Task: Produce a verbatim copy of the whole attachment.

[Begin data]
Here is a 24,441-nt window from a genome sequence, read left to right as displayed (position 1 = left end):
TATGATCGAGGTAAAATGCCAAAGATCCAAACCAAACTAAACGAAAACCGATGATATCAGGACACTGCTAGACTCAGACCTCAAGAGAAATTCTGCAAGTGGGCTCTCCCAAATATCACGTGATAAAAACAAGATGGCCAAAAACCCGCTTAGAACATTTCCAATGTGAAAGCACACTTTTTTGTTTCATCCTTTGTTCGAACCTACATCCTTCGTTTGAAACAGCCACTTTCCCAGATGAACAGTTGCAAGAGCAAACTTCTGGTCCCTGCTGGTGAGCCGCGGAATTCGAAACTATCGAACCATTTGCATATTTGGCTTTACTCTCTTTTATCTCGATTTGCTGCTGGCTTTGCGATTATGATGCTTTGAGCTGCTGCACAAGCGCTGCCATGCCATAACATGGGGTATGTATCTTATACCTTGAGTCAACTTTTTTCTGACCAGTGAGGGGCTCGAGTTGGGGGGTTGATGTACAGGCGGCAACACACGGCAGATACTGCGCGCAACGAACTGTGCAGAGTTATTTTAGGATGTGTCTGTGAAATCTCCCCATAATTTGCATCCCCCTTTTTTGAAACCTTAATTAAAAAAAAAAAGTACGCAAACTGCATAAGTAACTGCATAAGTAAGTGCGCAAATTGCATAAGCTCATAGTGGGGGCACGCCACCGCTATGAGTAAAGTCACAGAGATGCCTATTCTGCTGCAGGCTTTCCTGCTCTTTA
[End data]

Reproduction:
Here is a 24,441-nt window from a genome sequence, read left to right as displayed (position 1 = left end):
TATGATCGAGGTAAAATGCCAAAGATCCAAACCAAACTAAACGAAAACCGATGATATCAGGACACTGCTAGACTCAGACCTCAAGAGAAATTCTGCAAGTGGGCTCTCCCAAATATCACGTGATAAAAACAAGATGGCCAAAAACCCGCTTAGAACATTTCCAATGTGAAAGCACACTTTTTTGTTTCATCCTTTGTTCGAACCTACATCCTTCGTTTGAAACAGCCACTTTCCCAGATGAACAGTTGCAAGAGCAAACTTCTGGTCCCTGCTGGTGAGCCGCGGAATTCGAAACTATCGAACCATTTGCATATTTGGCTTTACTCTCTTTTATCTCGATTTGCTGCTGGCTTTGCGATTATGATGCTTTGAGCTGCTGCACAAGCGCTGCCATGCCATAACATGGGGTATGTATCTTATACCTTGAGTCAACTTTTTTCTGACCAGTGAGGGGCTCGAGTTGGGGGGTTGATGTACAGGCGGCAACACACGGCAGATACTGCGCGCAACGAACTGTGCAGAGTTATTTTAGGATGTGTCTGTGAAATCTCCCCATAATTTGCATCCCCCTTTTTTGAAACCTTAATTAAAAAAAAAAAGTACGCAAACTGCATAAGTAACTGCATAAGTAAGTGCGCAAATTGCATAAGCTCATAGTGGGGGCACGCCACCGCTATGAGTAAAGTCACAGAGATGCCTATTCTGCTGCAGGCTTTCCTGCTCTTTA